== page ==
Case 1: MS Word
Recently I was updating my resumé and stumbled upon an old problem: do you include that you know software like Word? When you ask around you hear two opinions: half of the people say “yes, why not?” and the other half answers “no, it looks stupid”. My question is really different: if I say that I know Word, what exactly do you think I know?
- I know how the icon looks like
- I know how to type text and save a document
- I even know how to make text bold
- I mean damnit: I emailed you a good-looking resumé, I didn’t send you a handwritten one by carrier pigeon. Isn’t that a clue that I know Word? (1)
When somebody says they know Word I at least expect them to be good at it. They should be able to make templates and macros and stuff like that. In that case: do I know Word? Not really.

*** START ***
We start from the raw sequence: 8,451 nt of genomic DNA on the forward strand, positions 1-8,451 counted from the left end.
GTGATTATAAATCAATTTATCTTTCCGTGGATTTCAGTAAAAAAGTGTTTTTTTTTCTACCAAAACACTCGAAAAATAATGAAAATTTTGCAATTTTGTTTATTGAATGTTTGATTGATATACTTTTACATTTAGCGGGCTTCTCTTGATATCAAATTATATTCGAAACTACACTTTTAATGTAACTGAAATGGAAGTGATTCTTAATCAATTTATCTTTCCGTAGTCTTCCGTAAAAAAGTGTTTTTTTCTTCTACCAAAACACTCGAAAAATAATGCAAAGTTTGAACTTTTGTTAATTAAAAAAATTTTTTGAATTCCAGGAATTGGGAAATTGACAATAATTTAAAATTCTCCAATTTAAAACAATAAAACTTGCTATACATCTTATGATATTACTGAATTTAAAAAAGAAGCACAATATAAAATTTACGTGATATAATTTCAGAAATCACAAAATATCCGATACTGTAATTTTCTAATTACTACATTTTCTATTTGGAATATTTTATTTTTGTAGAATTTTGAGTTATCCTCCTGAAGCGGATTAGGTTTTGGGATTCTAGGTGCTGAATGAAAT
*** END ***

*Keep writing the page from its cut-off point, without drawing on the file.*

Case 2: MS Windows
Today we got an email at work for an introductory course in a programming language. Prerequisites: knowledge of Microsoft Windows and flow charts. Let’s repeat the exercise: what do you want me to know about Windows?
- There is a big “Start” button in the lower left corner (2)
- If you can find Control-Alt-Delete on your keyboard, you’ll be fine
- It is named after what you will throw your computer through after a frustrating afternoon (3)
Clearly, I’m a Windows-expert. Or do you want me to do hacks in the registry? In that case… nope.
Case 3: Greek
Somebody: “Do you know Greek?”
S: “Can you read it?”
M: “Sure, this is pi, that is a delta and there is an h-bar”
S: “H-bar? Can you really read Greek?”
M: “Sure, it is all over the place in physics textbooks”